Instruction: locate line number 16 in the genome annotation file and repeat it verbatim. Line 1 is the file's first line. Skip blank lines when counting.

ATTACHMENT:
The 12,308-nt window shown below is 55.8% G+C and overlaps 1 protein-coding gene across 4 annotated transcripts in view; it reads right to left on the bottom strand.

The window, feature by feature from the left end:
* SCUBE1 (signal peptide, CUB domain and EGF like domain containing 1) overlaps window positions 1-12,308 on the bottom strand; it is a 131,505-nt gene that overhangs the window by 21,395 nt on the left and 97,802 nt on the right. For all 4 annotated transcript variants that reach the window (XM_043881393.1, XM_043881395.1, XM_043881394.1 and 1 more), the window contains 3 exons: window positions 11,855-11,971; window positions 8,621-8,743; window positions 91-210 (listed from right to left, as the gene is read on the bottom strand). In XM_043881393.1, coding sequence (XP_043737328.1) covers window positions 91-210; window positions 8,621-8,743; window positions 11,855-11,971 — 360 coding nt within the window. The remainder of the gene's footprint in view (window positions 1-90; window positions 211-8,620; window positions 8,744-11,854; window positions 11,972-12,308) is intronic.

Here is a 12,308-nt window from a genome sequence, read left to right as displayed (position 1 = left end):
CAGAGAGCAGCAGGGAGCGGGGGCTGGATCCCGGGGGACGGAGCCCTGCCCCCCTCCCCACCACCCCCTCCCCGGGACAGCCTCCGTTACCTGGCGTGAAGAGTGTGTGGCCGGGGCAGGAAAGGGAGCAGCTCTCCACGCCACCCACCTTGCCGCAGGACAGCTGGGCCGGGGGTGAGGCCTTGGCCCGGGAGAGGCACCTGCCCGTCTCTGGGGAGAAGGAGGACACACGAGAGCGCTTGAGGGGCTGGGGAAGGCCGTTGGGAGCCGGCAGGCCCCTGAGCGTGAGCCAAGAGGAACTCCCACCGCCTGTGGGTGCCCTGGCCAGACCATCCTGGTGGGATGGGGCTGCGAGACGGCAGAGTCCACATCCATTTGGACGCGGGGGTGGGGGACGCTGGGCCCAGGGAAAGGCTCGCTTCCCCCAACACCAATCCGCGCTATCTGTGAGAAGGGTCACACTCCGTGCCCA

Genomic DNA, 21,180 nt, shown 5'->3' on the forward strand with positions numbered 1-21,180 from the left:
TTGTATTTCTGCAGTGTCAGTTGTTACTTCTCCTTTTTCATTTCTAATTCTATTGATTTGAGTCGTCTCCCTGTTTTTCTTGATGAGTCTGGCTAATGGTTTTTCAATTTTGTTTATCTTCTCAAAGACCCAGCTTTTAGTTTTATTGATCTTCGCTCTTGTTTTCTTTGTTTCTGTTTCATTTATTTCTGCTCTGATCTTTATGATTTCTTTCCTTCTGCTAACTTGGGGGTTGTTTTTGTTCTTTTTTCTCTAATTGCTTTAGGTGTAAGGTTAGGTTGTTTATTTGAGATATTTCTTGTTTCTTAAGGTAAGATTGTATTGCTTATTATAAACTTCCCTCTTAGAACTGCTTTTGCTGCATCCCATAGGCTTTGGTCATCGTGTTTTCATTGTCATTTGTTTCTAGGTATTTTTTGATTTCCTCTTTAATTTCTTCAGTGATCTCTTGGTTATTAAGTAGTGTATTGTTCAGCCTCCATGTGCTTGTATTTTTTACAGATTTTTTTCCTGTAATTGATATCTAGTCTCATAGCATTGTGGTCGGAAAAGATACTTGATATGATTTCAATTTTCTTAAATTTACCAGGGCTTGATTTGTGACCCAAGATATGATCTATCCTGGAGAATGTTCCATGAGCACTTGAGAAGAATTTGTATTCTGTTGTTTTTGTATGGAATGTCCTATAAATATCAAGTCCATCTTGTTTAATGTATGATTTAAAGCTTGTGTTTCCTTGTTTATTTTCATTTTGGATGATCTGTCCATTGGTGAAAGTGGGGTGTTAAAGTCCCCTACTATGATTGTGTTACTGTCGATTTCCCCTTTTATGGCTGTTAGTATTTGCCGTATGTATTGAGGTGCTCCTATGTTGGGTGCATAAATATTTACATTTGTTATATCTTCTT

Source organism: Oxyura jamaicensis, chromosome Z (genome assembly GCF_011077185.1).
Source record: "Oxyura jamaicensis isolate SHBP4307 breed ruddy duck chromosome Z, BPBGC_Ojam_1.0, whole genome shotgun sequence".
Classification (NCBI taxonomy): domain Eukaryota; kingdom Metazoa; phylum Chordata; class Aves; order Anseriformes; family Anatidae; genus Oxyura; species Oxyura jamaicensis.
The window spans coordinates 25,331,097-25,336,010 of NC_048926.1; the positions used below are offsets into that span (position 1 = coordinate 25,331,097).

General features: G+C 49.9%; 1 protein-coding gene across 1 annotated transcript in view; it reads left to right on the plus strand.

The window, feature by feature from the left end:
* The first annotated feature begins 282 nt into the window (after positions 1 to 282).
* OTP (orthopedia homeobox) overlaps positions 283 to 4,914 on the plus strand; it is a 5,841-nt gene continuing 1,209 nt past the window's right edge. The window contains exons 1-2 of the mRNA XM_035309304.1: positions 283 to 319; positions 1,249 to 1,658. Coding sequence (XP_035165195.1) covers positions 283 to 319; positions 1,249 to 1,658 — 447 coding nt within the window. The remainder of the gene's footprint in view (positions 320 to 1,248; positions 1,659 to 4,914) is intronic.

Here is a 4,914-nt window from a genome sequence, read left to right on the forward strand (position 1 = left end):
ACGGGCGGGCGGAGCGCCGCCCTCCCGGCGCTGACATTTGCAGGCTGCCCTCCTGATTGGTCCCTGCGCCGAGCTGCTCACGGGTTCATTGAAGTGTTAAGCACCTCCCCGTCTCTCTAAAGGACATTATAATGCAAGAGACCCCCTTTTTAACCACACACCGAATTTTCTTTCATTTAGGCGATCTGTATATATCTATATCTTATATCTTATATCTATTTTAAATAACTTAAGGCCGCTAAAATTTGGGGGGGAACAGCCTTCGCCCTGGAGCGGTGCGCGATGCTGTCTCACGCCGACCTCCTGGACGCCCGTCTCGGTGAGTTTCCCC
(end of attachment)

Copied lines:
Here is a 4,914-nt window from a genome sequence, read left to right on the forward strand (position 1 = left end):